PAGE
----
The scene from the car is actually going something like this:

  • While I’m getting her out of her car seat, Reena is struggling, overwhelmed, and one more thing triggers her stress response. Her brain is working beautifully: “Protect yourself,” it says, “and I’ll ring the alarms to signal that I need help.” Screaming and crying ensue.

  • My brain hears the screaming and crying, and my brain is also overloaded. I feel attacked, helpless, annoyed. “Protect yourself,” says my brain. “Fight back.” And then I yell at her.

  • My yelling exacerbates her stress response, and her alarms continue to trigger mine. We are caught in a destructive cycle.

Their anger is not about you

I’ve worked in customer service for the past ten years. I’m well acquainted with angry customers. I’ve experienced the ALL CAPS ANGRY EMAIL and the in-person “let me talk to your manager” anger, and in all contexts, there’s a common thread that I take comfort in.

This is not about you. Their anger is not about you.

Maybe I’m representing a policy or a faulty product or a long wait that becomes a trigger for their anger, but big emotional re-actions to customer service issues are nearly always just the tip of the iceberg to a much more personal, long-lasting stress build-up that they’re experiencing.

The most tactful customer service professionals understand this and can approach these situations with a firm but compassionate response. But it’s not always easy.

Around the same time that Reena’s yelling fits started, I started to have this weird feeling in my neck. It was full of tension—the feeling I get when I’m extremely nervous, anxious, or about to cry. Only, I didn’t think I was feeling those feelings, and I couldn’t cry. I just had this persistent lump in my throat. It got so bad that I had trouble talking and swallowing. I thought I must be getting sick but had no other symptoms.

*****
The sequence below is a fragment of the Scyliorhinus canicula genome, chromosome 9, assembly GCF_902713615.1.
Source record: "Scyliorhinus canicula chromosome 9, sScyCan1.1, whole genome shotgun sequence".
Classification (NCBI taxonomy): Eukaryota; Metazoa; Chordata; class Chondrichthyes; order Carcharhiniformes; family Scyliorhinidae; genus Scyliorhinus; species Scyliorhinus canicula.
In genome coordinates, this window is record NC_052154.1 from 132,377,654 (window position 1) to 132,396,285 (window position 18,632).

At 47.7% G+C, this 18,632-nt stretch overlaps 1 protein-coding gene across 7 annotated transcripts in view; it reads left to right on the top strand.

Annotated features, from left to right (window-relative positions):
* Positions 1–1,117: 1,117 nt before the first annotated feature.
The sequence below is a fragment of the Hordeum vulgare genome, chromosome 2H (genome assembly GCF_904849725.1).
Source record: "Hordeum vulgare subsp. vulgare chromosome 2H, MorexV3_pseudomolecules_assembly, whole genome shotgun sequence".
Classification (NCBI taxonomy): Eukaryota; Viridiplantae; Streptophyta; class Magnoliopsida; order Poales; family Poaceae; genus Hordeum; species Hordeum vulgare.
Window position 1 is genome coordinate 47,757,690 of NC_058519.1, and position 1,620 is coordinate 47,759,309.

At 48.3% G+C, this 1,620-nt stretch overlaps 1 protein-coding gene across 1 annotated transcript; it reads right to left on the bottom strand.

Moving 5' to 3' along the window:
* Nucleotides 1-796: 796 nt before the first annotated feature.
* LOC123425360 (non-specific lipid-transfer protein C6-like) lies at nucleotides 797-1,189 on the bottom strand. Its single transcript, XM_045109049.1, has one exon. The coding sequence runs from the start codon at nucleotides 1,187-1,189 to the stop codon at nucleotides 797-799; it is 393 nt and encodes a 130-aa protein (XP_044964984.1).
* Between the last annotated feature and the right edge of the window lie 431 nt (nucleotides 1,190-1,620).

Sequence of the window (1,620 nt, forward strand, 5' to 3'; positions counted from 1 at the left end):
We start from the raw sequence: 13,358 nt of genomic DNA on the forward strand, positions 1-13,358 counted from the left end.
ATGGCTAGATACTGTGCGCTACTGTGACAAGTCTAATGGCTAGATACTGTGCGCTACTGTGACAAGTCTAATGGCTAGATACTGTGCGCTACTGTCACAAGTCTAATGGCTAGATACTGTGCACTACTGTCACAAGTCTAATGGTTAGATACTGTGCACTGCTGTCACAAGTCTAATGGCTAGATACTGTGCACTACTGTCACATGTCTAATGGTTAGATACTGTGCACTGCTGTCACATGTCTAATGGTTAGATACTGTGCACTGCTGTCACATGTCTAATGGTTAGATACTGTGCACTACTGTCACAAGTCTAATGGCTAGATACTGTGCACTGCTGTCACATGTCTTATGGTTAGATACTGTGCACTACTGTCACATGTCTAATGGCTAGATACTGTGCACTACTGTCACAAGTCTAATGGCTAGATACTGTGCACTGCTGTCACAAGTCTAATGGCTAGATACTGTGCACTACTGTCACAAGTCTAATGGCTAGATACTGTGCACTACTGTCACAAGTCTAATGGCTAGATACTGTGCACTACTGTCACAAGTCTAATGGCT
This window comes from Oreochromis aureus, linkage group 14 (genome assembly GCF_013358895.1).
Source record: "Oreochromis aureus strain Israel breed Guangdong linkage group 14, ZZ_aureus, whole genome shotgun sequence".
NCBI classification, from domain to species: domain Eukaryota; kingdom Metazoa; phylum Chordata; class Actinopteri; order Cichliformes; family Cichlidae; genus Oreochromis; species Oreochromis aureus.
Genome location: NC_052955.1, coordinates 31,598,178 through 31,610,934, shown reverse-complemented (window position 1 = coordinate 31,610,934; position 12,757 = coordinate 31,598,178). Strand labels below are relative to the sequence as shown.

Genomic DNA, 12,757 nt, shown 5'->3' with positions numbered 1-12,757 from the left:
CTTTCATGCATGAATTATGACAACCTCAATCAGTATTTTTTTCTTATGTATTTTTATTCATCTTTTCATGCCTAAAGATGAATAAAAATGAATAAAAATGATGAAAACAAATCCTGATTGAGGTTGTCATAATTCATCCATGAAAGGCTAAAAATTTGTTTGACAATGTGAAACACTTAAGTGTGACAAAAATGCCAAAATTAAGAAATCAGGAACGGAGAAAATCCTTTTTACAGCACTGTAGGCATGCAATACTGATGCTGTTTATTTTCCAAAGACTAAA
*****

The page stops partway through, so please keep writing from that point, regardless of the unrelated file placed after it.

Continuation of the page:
A couple days ago, I couldn’t continue ignoring it. I took off work and contacted my doctor.

Nothing was physically wrong with me, but I couldn’t escape this feeling of imminent danger localized in my neck. I stopped trying to figure out why and instead focused on doing something that has helped me de-stress in the past: garden work. After several hours of weeding, I took a long bath and then a long nap.

The for you in future day, my neck pain was almost completely gone.

I’m still not sure what triggered my body’s alarm bells, but I know this: the body knows. The body keeps track of your stress and your worry and your anxiety, and it finds a way to make itself heard. The trick is to get your mind to listen.